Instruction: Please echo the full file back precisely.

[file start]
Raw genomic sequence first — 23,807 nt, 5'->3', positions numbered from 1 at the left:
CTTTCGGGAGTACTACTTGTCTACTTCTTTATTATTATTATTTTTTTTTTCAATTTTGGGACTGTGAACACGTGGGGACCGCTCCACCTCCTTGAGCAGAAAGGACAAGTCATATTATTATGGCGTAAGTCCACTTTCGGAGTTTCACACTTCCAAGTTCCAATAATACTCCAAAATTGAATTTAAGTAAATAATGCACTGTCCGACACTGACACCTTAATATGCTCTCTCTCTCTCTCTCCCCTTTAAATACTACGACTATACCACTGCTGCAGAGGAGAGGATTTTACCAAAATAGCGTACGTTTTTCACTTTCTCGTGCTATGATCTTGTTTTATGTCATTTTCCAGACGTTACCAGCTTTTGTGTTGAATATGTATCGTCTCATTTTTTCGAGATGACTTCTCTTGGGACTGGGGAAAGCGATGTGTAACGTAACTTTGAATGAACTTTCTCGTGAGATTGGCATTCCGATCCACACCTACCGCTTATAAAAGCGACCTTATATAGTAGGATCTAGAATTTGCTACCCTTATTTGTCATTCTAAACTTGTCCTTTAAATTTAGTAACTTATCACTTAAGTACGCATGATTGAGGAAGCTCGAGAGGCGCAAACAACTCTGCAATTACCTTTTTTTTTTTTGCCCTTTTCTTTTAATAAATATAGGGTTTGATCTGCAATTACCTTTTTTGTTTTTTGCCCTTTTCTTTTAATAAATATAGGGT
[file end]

Raw genomic sequence first — 23,807 nt, 5'->3', positions numbered from 1 at the left:
CTTTCGGGAGTACTACTTGTCTACTTCTTTATTATTATTATTTTTTTTTTCAATTTTGGGACTGTGAACACGTGGGGACCGCTCCACCTCCTTGAGCAGAAAGGACAAGTCATATTATTATGGCGTAAGTCCACTTTCGGAGTTTCACACTTCCAAGTTCCAATAATACTCCAAAATTGAATTTAAGTAAATAATGCACTGTCCGACACTGACACCTTAATATGCTCTCTCTCTCTCTCTCCCCTTTAAATACTACGACTATACCACTGCTGCAGAGGAGAGGATTTTACCAAAATAGCGTACGTTTTTCACTTTCTCGTGCTATGATCTTGTTTTATGTCATTTTCCAGACGTTACCAGCTTTTGTGTTGAATATGTATCGTCTCATTTTTTCGAGATGACTTCTCTTGGGACTGGGGAAAGCGATGTGTAACGTAACTTTGAATGAACTTTCTCGTGAGATTGGCATTCCGATCCACACCTACCGCTTATAAAAGCGACCTTATATAGTAGGATCTAGAATTTGCTACCCTTATTTGTCATTCTAAACTTGTCCTTTAAATTTAGTAACTTATCACTTAAGTACGCATGATTGAGGAAGCTCGAGAGGCGCAAACAACTCTGCAATTACCTTTTTTTTTTTTGCCCTTTTCTTTTAATAAATATAGGGTTTGATCTGCAATTACCTTTTTTGTTTTTTGCCCTTTTCTTTTAATAAATATAGGGT